During our walk around Kumulo, I noticed that Askar knew each brand owner and shop assistant quite well. He also fluently explained to me about each brand we passed by. “Creating a sustainable business is our main goal and building a good relationship with the brands is how we work. I would regularly ask them how business is doing, how they are doing and if there is anything that we – as the owners of the space – can do to help; That is also why we require brand owners to visit their shops at least once a week, to ensure that they are aware of the latest situation, that they connect with their customers, and that they maintain communications with us.”
After finishing up our tour around the shops, Askar invited us to sit down with him at a traditional bakery as he shares the story of Kumulo’s first days after opening in July 2020 over tea and donuts. “It was at a time when people were at the peak of boredom after staying at home for so long, and then news broke out about this new outdoor space. At first, we thought that it wouldn’t be too crowded as it was still in the middle of the pandemic and people would be hesitant to go outside. But we were wrong. People stormed the place. During one weekend, 6,000 people came in. Some brought lunch boxes, some carried picnic mats, some were doing photoshoots for their online shops, a lot of people were not wearing masks and so on. And it was terrifying because we didn’t want Kumulo to become a new COVID-19 cluster.” For sure, Kumulo went viral, but definitely not in the way that Askar hoped for. “It is okay because we were a new space but that’s not what our goal is. We created Kumulo not only to become Instagramable. We believe in good content and sustainability. So, on the flip side, we have to keep educating people to behave properly in this outdoor space.”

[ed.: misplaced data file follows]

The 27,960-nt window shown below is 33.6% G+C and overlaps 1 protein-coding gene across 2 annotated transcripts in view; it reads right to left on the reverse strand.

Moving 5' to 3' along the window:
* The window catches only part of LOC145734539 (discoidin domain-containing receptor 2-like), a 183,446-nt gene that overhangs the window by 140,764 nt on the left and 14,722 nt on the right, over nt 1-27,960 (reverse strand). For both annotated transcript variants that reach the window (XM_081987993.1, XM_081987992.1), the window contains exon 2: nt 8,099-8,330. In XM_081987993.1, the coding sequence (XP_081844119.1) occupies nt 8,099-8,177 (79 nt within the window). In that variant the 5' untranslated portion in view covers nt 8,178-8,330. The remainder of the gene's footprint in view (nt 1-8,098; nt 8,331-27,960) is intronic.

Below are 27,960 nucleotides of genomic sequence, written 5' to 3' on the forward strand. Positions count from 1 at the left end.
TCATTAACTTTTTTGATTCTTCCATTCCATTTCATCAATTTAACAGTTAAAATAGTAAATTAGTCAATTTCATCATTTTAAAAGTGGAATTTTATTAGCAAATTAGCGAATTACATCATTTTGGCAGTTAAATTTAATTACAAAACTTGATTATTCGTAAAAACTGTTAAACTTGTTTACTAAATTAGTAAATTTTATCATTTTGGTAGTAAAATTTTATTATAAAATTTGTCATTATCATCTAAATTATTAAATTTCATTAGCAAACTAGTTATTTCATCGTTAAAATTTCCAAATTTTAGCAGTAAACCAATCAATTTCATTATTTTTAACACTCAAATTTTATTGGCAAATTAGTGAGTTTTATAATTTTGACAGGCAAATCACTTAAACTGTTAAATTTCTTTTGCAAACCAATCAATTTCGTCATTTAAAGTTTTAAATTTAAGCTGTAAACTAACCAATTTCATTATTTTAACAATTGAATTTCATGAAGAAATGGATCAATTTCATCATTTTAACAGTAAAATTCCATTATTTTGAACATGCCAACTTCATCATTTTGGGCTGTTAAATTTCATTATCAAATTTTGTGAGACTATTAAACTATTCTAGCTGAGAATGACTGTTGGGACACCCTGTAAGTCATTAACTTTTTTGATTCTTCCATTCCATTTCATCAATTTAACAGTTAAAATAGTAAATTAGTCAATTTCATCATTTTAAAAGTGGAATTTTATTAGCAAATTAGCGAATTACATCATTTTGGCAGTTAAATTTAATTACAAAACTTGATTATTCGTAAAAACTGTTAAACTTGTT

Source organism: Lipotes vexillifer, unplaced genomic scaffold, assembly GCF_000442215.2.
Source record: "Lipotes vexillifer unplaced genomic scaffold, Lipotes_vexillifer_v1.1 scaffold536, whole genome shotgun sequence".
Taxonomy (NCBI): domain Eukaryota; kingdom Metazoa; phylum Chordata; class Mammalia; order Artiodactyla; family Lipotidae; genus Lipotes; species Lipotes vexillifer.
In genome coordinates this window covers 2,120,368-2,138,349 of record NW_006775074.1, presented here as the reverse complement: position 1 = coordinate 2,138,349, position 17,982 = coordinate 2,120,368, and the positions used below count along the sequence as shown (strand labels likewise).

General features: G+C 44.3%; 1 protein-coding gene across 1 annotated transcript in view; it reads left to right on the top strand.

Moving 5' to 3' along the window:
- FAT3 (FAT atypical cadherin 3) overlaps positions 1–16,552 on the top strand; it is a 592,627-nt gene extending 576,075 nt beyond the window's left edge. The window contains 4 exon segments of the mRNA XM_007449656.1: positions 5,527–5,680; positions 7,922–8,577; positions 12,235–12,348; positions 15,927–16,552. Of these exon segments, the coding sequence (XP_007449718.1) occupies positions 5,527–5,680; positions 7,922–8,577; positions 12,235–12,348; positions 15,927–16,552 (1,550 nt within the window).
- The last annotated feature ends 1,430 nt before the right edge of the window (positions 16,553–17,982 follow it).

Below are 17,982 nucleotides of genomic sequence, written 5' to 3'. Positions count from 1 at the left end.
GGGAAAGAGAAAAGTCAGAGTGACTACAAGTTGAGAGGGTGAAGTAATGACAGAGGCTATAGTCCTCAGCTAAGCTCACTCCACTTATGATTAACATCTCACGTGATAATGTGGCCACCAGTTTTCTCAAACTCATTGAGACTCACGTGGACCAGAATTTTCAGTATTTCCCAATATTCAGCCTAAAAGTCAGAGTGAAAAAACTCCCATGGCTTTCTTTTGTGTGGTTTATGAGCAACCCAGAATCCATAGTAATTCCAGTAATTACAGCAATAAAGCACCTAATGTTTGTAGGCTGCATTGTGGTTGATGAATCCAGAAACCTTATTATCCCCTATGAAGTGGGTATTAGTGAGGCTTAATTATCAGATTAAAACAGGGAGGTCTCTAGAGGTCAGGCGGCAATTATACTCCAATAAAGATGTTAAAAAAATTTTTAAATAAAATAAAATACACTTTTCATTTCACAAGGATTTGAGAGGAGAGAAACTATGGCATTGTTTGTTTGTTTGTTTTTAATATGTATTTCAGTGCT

Naturally, the Kumulo team had to figure out how to prevent crowds like that. “And we decided to apply an entrance fee of IDR 50,000 – that’s IDR 15,000 for entry and IDR 35,000 in the form of a voucher that can be used for shopping,” Askar explains. “We were pleased with the outcome as visitor numbers decreased significantly, from 6,000 to 1,500 on the weekends. They become more curious about what can they purchase with the vouchers in each shop. An interesting fact is that the number of people who want to come to shop gradually increased because previously people were afraid due to the crowds. The brand owners are also happy because now, the people who come are those who want to explore and shop. Some of them have since become regulars. To be honest, we were feeling a bit conflicted before because we want the place to be busy but no too packed.
“Previously, in the name of community, we thought we could make everyone happy. But along the way we learned that’s simply not feasible. Not everyone can understand our concept and we won’t force them to. It’s okay even if they turn into haters who comment negatively on social media. We were initially bothered by people like that, but then we realise that this is part of the process and we now keep our focus on the goal which is to create our local ecosystem. We just need to focus on those who understand the concept, who trust us and want to grow together.”
As creative people, we can’t stop learning and exploring. The world never stops revolving and it’s important for us to keep adapting and being innovative
The joy in running Kumulo for Askar and the other co-founders lies in the never-ending exploration. “Discovering interesting brands who share the same spirit with us feels rewarding. As creative people, we can’t stop learning and exploring. The world never stops revolving and it’s important for us to keep adapting and being innovative. That’s why at Kumulo we are always trying to find ways to make it interesting, especially in this situation. Where we used to create gatherings, now we have to find ways to increase the sales without creating big crowds. We are also presenting experiences that are irreplaceable by online shopping: Walking around with your friends, family or pets while enjoying nature whether its sunny, windy, rainy, or cloudy.”
At the end of our interview, Askar led us back to the main area while he talked about his plans for 2021. “Where we are standing right now there will be an architecture installation made using rattan from BYO Living. This upcoming project will provide shade for both sunny and rainy days. In the future, there will be a third phase for Kumulo where existing buildings will get a facelift by a team from [Indonesian architect] Andra Matin. We will add more F&B and lifestyle tenants to make it more enjoyable for all of us.”